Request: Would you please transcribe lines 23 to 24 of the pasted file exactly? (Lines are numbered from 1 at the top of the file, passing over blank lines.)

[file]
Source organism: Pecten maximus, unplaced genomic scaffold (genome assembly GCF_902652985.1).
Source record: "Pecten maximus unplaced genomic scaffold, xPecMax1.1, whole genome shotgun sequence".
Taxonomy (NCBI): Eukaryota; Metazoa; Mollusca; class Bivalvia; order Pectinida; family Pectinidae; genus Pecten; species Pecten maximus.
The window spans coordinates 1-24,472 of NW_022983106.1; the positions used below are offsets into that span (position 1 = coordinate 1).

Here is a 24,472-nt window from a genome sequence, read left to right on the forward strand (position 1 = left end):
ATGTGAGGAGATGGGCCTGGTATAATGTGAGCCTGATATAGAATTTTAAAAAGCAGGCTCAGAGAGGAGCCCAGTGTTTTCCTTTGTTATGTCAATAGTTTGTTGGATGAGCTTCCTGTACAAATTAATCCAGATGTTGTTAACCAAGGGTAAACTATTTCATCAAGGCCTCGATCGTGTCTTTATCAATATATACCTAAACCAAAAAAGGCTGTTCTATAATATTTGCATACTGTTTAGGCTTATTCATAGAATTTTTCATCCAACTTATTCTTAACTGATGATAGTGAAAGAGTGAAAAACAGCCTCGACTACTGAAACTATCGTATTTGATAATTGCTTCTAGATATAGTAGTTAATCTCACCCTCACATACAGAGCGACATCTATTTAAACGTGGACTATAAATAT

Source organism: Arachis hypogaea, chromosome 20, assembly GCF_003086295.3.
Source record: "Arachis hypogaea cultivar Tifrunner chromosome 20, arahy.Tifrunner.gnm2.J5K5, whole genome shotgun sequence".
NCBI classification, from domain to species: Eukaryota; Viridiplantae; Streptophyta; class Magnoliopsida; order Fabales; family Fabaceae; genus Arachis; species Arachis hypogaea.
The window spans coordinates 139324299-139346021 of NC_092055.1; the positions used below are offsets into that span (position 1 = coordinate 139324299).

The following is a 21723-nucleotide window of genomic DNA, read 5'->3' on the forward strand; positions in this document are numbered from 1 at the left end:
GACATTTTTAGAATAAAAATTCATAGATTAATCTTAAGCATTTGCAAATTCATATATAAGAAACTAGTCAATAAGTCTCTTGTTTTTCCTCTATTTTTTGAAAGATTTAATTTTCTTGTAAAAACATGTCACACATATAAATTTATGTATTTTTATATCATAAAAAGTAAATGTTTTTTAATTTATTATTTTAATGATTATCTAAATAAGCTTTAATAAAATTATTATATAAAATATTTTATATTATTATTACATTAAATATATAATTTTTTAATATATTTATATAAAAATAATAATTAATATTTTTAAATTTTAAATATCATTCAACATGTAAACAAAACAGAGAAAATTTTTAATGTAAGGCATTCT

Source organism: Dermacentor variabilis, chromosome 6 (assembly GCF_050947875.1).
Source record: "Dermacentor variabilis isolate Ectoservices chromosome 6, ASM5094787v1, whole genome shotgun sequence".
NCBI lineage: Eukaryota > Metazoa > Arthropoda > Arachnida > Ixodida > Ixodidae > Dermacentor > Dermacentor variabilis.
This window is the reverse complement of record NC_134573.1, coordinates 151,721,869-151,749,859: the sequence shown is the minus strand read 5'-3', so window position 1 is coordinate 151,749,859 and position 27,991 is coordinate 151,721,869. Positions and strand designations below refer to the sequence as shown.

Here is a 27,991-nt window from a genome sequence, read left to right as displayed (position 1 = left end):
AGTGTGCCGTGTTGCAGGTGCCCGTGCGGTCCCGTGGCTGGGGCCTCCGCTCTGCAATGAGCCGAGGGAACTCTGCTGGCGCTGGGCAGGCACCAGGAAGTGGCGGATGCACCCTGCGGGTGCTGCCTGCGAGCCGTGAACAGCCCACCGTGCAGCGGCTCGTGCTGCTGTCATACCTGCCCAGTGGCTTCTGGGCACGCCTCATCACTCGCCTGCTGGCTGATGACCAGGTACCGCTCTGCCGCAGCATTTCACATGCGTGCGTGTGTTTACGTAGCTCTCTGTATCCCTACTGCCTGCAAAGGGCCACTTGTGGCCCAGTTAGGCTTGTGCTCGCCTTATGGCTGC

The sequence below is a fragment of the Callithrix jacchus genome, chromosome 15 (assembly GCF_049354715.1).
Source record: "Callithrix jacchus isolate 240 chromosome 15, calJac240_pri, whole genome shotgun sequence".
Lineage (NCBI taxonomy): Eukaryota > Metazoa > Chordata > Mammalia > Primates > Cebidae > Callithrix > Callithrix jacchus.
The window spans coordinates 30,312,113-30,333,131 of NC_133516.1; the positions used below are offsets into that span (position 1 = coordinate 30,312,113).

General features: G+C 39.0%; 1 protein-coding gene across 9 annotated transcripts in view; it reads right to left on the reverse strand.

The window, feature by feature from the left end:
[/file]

General features: G+C 39.0%; 1 protein-coding gene across 9 annotated transcripts in view; it reads right to left on the reverse strand.

The window, feature by feature from the left end: